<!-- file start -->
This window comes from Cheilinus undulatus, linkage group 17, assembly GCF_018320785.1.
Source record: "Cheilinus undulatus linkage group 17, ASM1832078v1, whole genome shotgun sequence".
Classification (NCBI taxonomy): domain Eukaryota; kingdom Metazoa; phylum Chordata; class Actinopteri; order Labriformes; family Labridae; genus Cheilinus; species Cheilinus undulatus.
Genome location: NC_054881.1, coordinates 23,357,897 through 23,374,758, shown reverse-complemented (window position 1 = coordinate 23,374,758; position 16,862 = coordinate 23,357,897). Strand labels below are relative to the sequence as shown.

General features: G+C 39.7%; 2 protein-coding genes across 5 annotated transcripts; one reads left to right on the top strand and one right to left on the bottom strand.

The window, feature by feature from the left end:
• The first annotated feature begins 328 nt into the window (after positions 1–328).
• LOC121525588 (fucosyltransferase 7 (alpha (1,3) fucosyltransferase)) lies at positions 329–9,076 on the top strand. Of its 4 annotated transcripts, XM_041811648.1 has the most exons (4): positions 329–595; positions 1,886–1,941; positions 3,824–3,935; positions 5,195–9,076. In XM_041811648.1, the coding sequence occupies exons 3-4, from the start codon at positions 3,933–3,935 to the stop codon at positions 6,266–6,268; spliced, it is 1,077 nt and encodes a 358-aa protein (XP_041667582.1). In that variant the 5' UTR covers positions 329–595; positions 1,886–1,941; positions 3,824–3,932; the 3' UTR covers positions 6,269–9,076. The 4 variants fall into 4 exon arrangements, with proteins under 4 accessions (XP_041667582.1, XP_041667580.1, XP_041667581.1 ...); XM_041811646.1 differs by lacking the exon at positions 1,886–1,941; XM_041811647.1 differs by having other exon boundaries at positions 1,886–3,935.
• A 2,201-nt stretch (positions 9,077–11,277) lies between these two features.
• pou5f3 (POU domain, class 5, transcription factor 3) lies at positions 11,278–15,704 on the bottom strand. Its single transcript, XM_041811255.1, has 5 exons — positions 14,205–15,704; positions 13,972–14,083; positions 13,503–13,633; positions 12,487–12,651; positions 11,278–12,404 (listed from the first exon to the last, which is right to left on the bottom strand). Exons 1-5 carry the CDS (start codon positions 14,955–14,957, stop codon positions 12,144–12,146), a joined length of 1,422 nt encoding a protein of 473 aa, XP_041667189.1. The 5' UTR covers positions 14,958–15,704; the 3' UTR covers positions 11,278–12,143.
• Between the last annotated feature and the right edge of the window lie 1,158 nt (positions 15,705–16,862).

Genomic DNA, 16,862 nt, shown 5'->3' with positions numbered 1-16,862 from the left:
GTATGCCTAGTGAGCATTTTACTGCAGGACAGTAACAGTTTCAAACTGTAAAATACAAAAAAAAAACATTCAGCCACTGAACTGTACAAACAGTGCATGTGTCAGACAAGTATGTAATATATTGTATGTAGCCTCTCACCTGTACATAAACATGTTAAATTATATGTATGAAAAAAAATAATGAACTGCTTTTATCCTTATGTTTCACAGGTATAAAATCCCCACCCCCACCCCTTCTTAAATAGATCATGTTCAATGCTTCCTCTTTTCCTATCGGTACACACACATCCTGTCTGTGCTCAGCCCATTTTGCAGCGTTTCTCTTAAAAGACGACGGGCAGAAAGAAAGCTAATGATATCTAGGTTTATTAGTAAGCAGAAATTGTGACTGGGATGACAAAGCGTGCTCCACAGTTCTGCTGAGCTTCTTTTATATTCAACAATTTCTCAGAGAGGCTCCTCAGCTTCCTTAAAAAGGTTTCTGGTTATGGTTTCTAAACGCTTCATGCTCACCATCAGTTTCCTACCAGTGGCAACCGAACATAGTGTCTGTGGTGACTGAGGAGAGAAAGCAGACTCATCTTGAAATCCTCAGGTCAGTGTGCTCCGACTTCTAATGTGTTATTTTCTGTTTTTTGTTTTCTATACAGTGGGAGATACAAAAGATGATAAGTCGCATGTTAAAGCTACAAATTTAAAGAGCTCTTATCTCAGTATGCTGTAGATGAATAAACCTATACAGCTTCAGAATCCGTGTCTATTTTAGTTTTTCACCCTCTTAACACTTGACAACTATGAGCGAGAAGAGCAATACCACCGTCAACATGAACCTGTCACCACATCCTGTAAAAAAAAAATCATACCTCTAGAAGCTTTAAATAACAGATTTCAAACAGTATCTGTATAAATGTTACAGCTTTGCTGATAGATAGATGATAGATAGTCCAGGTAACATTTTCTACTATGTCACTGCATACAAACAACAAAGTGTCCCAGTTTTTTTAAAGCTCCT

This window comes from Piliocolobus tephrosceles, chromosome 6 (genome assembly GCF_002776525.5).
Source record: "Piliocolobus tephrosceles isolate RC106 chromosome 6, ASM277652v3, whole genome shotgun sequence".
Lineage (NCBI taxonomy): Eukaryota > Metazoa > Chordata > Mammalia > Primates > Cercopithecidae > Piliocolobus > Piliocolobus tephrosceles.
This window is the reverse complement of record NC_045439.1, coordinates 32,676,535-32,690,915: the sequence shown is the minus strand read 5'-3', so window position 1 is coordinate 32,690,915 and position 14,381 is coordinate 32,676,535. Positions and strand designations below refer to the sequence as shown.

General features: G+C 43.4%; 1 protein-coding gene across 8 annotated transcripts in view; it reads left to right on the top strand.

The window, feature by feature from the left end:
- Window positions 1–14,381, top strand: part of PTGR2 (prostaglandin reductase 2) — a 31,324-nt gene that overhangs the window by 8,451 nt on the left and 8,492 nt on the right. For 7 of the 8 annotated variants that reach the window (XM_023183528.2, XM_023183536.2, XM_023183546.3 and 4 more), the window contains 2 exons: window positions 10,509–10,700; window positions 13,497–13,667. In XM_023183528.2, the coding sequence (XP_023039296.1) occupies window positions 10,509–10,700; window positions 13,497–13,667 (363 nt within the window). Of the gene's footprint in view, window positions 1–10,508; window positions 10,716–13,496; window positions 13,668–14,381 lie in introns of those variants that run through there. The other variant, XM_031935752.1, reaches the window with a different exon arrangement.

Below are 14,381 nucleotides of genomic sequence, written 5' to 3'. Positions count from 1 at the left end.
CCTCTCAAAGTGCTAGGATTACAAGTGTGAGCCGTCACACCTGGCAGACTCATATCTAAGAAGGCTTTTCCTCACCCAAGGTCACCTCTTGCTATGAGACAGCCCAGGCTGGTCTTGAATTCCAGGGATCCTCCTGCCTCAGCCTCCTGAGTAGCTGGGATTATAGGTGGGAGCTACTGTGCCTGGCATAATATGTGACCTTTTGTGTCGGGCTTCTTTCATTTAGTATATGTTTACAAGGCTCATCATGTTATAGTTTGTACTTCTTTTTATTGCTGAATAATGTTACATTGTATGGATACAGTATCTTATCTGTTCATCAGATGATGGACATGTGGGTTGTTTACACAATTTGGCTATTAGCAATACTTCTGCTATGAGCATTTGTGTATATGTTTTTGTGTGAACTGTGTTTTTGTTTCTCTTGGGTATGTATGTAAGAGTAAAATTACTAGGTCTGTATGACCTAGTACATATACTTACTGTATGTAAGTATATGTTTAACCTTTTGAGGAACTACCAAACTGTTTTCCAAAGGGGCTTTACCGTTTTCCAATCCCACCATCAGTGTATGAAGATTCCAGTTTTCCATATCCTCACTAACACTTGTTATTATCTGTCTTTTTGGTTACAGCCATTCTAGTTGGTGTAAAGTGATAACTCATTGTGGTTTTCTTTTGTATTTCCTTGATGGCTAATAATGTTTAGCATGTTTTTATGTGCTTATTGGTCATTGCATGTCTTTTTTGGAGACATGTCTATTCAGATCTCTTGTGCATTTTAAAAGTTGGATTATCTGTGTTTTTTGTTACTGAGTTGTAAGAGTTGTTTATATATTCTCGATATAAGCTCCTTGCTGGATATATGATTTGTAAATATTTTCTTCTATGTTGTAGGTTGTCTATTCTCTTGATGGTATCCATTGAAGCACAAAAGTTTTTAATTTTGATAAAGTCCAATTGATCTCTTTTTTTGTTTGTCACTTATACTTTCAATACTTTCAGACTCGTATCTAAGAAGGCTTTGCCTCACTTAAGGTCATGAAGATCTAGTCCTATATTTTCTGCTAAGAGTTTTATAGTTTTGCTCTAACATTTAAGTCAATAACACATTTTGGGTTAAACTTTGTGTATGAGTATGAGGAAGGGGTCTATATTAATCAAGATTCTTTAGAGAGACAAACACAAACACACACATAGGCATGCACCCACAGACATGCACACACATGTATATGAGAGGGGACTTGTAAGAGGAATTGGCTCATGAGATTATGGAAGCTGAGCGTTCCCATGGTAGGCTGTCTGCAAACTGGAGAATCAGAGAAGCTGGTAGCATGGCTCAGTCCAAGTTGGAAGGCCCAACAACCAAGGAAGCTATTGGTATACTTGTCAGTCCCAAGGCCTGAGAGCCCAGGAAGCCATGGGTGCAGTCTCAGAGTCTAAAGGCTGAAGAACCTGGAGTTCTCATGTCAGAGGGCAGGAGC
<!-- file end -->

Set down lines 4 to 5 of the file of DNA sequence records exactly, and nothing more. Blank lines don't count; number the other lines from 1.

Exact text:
Genome location: NC_054881.1, coordinates 23,357,897 through 23,374,758, shown reverse-complemented (window position 1 = coordinate 23,374,758; position 16,862 = coordinate 23,357,897). Strand labels below are relative to the sequence as shown.

General features: G+C 39.7%; 2 protein-coding genes across 5 annotated transcripts; one reads left to right on the top strand and one right to left on the bottom strand.